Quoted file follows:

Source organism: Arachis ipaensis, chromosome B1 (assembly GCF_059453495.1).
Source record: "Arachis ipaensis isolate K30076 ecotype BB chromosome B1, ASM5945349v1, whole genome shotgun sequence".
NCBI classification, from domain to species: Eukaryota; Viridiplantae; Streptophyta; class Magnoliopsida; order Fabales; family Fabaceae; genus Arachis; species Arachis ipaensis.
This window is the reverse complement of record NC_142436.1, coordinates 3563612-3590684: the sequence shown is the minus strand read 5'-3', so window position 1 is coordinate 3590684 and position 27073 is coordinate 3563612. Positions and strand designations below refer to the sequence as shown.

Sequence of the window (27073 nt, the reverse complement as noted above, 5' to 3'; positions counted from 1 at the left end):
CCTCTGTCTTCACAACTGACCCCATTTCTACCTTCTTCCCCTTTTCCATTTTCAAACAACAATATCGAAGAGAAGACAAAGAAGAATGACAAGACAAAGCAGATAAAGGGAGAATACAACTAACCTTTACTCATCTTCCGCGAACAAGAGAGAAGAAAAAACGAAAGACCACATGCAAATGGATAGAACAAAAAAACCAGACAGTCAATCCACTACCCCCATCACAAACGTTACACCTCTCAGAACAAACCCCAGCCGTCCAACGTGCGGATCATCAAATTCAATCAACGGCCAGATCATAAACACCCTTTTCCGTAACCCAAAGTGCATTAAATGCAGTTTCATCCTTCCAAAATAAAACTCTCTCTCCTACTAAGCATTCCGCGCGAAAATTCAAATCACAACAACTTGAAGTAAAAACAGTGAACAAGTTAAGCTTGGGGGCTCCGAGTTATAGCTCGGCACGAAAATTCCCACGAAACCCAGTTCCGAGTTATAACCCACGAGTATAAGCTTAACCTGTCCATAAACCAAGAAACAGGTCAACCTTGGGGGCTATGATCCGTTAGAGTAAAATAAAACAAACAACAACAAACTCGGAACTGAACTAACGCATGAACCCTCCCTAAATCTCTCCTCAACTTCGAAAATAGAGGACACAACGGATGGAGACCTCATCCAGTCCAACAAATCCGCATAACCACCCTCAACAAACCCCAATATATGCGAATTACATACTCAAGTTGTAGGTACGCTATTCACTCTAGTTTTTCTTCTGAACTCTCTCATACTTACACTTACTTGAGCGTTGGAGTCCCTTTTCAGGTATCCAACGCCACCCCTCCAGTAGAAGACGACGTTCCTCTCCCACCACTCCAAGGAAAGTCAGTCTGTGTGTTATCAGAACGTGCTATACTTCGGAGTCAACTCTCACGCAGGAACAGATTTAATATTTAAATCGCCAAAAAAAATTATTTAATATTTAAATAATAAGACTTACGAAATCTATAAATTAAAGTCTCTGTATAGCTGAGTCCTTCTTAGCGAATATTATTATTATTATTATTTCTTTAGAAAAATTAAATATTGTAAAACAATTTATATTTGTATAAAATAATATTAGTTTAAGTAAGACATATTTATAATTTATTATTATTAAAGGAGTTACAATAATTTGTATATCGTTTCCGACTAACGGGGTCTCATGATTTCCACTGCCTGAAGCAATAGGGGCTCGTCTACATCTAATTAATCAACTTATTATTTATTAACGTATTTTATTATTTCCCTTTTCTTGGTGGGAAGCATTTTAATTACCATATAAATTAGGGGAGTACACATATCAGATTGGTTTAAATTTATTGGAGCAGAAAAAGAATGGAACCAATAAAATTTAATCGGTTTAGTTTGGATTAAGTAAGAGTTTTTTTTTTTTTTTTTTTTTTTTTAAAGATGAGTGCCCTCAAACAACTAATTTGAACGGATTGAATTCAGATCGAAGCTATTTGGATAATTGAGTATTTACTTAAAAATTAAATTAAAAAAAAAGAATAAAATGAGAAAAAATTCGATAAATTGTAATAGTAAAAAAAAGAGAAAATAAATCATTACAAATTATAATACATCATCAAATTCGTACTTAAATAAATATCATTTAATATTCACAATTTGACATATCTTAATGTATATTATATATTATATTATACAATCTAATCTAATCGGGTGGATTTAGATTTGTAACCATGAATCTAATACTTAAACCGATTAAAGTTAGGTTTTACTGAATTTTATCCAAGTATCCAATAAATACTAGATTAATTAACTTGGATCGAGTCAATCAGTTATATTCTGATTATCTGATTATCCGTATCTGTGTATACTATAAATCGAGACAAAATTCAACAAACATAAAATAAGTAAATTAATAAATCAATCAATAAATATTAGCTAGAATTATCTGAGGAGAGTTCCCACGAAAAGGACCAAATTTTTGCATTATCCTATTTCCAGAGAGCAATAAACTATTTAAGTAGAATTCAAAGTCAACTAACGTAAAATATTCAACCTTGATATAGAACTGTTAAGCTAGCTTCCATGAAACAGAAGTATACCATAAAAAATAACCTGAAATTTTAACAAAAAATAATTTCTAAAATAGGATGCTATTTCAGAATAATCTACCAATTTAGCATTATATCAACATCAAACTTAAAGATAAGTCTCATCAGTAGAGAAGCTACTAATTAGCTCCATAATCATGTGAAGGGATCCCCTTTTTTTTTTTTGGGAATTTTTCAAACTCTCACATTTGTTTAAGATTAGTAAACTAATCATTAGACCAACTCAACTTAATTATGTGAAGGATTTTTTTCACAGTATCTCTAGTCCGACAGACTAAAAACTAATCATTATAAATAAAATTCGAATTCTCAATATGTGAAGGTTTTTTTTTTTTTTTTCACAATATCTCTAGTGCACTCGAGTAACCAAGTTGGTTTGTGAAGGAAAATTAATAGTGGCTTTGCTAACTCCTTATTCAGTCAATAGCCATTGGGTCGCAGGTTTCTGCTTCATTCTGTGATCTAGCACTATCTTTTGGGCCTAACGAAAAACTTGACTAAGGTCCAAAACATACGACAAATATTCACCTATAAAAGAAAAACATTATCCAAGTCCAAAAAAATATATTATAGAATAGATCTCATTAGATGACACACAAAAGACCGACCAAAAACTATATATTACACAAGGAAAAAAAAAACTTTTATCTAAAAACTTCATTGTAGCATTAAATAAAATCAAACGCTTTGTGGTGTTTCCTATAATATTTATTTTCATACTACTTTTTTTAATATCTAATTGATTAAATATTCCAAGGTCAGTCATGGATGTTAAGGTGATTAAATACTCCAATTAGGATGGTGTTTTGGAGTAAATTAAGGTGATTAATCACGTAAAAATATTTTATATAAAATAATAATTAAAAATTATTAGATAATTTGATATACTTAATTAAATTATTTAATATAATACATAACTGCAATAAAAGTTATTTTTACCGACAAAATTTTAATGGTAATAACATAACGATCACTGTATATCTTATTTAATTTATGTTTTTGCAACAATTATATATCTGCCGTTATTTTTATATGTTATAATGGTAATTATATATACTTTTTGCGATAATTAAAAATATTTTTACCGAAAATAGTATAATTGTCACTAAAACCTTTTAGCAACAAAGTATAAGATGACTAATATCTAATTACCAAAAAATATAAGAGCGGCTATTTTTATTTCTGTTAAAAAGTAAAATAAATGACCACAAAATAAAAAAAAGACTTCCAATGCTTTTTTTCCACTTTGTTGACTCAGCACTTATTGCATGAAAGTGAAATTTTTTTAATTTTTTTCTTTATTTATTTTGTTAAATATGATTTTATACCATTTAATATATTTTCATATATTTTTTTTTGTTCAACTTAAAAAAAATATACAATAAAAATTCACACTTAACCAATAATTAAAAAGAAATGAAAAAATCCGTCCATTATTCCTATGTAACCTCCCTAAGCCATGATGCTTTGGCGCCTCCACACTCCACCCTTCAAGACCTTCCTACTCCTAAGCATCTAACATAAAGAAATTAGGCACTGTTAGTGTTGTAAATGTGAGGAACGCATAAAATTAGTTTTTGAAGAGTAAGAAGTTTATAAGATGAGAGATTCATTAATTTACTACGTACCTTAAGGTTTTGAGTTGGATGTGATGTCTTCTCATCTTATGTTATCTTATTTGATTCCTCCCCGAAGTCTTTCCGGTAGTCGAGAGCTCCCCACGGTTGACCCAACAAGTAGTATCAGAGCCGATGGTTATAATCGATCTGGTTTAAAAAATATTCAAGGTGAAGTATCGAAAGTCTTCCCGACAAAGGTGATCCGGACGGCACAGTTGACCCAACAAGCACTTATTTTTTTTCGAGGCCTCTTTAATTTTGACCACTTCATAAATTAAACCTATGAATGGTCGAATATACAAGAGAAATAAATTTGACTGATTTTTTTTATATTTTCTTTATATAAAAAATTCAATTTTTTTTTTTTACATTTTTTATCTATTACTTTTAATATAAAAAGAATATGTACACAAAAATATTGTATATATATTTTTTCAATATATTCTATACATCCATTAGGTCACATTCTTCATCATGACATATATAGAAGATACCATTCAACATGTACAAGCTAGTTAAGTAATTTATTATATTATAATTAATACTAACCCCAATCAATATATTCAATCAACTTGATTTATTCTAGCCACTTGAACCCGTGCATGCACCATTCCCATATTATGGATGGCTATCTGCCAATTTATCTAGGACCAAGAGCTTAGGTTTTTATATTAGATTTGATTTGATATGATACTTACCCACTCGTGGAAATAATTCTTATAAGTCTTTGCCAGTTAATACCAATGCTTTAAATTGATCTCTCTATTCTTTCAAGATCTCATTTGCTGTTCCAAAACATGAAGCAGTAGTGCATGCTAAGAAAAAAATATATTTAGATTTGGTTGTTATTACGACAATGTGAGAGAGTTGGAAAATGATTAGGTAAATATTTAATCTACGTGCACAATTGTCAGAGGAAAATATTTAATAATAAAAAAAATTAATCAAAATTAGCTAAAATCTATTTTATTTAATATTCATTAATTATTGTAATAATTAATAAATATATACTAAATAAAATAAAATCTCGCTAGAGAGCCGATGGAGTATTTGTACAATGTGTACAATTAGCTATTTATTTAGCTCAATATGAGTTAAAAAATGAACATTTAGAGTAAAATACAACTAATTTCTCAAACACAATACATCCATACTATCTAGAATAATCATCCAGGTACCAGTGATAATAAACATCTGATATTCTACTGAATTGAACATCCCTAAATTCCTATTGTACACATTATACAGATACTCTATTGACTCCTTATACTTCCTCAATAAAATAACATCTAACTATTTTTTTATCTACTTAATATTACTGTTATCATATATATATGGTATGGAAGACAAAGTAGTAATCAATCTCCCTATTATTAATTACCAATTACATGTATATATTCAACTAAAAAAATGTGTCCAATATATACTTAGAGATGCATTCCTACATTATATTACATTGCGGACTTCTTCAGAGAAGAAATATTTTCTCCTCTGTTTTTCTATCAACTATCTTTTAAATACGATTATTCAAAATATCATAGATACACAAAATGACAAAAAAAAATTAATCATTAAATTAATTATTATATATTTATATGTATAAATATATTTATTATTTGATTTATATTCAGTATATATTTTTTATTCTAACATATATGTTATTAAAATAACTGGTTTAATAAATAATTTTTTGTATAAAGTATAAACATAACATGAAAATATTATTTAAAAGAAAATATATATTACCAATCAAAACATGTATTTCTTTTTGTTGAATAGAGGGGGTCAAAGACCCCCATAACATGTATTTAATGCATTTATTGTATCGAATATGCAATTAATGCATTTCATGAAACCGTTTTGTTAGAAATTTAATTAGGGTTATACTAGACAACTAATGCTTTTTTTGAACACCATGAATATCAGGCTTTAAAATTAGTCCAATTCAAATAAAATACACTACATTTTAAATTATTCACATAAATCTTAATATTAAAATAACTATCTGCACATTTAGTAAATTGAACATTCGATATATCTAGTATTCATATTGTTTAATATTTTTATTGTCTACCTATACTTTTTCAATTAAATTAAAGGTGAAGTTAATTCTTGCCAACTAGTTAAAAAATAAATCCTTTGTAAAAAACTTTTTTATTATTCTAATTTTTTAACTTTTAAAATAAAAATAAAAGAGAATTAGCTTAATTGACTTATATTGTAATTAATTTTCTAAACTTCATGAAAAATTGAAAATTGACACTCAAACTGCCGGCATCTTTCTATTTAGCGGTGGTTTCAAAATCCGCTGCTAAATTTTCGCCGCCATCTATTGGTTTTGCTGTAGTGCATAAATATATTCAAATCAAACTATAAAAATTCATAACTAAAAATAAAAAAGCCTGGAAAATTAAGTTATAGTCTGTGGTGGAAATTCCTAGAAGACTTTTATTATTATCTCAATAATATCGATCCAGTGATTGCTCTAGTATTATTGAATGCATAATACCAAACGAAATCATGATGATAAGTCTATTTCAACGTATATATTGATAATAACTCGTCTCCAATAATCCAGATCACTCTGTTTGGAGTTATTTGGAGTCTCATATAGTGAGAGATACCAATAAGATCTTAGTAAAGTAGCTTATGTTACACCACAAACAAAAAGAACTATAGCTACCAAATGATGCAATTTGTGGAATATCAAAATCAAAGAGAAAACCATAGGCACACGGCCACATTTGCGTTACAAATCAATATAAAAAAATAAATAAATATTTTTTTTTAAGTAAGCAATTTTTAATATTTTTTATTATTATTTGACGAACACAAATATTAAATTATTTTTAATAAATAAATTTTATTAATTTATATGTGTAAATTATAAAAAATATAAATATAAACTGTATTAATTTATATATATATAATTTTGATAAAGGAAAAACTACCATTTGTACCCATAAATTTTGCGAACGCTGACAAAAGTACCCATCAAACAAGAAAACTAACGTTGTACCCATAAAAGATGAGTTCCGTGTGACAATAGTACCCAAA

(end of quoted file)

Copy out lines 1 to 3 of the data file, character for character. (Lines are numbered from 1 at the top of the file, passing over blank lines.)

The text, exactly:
Source organism: Arachis ipaensis, chromosome B1 (assembly GCF_059453495.1).
Source record: "Arachis ipaensis isolate K30076 ecotype BB chromosome B1, ASM5945349v1, whole genome shotgun sequence".
NCBI classification, from domain to species: Eukaryota; Viridiplantae; Streptophyta; class Magnoliopsida; order Fabales; family Fabaceae; genus Arachis; species Arachis ipaensis.